Stanton, Torture, and Military Prisons — Setting the Precedent, PART II
 

by Al Benson Jr.


Author Nathaniel Weyl has agreed with Otto Eisenschilm’s view of what Edwin M. Stanton and company were all about. In The Battle Against Disloyalty he wrote: "In the Civil War and Reconstruction eras, the United States War Department bore some traces of resemblance to the Soviet secret police. It’s leaders were zealots who believed that, if the end didn’t justify the means, nothing else could."


Colonel Baker, head of the National Detectives has been described by Weyl as "An enormously vain and unscrupulous person, Baker was also a congenital liar, intriguer, and twister." Sounds like just about the right qualifications for an agent in the Lincoln administration. His boss, the venerable Stanton has been pictured as "A rude, rough, vigorous Oliver Cromwell sort of man, incapable of generosity to a prostrate foe, arbitrary, bad tempered and impulsive, double-faced, tyrannical, with an inordinate desire for office." I wonder if those were his good points. Again, sterling qualities for a Lincoln administration member! In mentioning the Lincoln assassins (at least those we’ve been told about) Weyl observed that their trial "served as an opening move in deeply calculated positional play for something akin to a military dictatorship." Something else our "history" books never bother to deal with.


In regard to the conspirators Weyl told us that Eisenschiml pointed out that torture was used on them, not to obtain confessions, but rather to keep them quiet. And the conclusion that Eisenschiml drew was that "…War Secretary Stanton not only knew of the murder plans and allowed them to mature, but may have been in guilty communication with Booth…Certainly as far as the radicals were concerned, Lincoln’s political usefulness ceased the moment the war was won. His clashes with Stanton on policy matters were becoming more and more frequent. Since he had the support of the people, there was no legal means of removing him." Weyl also pointed out that there were some problems with this theory.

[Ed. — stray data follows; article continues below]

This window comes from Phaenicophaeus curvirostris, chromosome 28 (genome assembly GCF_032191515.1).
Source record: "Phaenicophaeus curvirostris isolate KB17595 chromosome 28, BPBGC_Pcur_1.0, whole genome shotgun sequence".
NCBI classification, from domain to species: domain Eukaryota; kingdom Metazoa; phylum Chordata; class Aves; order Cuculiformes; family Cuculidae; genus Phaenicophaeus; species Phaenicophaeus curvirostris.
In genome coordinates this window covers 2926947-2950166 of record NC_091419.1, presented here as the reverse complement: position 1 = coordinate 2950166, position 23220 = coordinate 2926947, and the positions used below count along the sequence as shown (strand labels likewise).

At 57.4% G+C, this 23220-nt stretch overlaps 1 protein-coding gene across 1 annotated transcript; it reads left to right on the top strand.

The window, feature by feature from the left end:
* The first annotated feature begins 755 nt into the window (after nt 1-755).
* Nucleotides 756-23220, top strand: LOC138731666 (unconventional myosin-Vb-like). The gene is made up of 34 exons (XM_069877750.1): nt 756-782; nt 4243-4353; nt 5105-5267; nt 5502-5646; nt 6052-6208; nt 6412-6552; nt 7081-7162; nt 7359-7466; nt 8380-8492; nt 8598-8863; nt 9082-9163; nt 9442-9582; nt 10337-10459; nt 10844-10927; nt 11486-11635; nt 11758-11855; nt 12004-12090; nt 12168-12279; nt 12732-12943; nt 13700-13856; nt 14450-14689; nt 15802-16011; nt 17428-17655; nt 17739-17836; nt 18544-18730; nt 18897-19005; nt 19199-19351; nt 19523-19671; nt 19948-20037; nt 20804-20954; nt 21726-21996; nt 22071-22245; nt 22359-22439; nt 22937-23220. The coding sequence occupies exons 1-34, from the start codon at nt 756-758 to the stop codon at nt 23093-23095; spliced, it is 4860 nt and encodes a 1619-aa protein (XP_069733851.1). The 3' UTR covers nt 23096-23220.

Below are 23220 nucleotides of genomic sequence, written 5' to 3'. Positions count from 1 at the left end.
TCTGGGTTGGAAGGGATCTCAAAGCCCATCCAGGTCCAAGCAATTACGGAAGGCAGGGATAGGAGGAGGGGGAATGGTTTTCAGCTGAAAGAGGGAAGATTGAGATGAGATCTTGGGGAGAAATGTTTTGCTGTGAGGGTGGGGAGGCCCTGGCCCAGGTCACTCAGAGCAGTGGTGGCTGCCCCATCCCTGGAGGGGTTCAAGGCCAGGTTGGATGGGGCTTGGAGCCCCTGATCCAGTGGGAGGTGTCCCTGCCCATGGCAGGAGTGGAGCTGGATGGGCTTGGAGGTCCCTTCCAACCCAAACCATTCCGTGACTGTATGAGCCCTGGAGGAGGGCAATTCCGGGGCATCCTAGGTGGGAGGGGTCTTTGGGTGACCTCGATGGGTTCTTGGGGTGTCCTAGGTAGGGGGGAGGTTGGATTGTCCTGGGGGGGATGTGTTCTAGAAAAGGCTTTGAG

Stanton was quite anxious to lay the blame for the assassination upon Richmond. Yet his only two links there were Booth, who we have been told was killed, and John Surrat, who had gotten away to Canada, and eventually to Europe. It was felt that those arrested for the assassination would have denied any conspiratorial connections with the Confederacy, should they have been allowed to talk freely, and so Weyl stated: "It was therefore essential to the grand political design that they be silenced–by torture if necessary. To prove the great conspiracy, Stanton relied on his crony, Judge Advocate General Holt, and on his creature, General LaFayette Baker. The latter bustled off to Canada where he collected the most preposterous herd of witnesses ever for a political trial…Meanwhile Judge Holt ran a school for perjury in Washington."


Stanton wasn’t about to do this on the up and up. So much for justice in Amerika in 1865! Is it any better now?


Even establishment historians had to admit that there was a torture policy in Yankeedom (though they officially denied it and hid behind the Lieber Code). In mentioning torture, Mark Neely Jr. in The Fate of Liberty has told us that the likeliest torture victims were not even Southerners, "They were Northerners suspected of deserting from the United States Army." Neely also noted that military authorities often arrested some suspects who turned out not to be deserters but were, in fact, innocent of anything. He told us of six men who were arrested as Union Army deserters in 1864 who, were, in fact, innocent because they were British subjects. And he said: "In 1864 the complaints of these prisoners to British authorities in the United States began to include descriptions of torture." When even establishment historians have to fess up to the fact that torture was employed by the Yankees, you have to realise it was probably a lot worse than they have told us it was.


In updating what is essentially the identical situation columnist Charley Reese has said: "Who would have guessed that George W. Bush, who seemed to be a genial good old boy, would turn out to be a tyrant, launching wars of aggression, arresting and confining people without charges or access to a lawyer, condoning torture and lying to the American people? A government that can without trial destroy you by simply putting your name on a list or the name of an organization with which you are associated is a tyranny." As with Lincoln, so with Bush. Truly, there is nothing new under the sun. And all of this from those "conservative, small-government Republicans". It should make people begin to sit up and wonder what the deal is. Unfortunately, it probably won’t.


Copyright © 2006-2008 Al Benson, Jr


On The Web: http://www.albensonjr.com/stanton3.shtml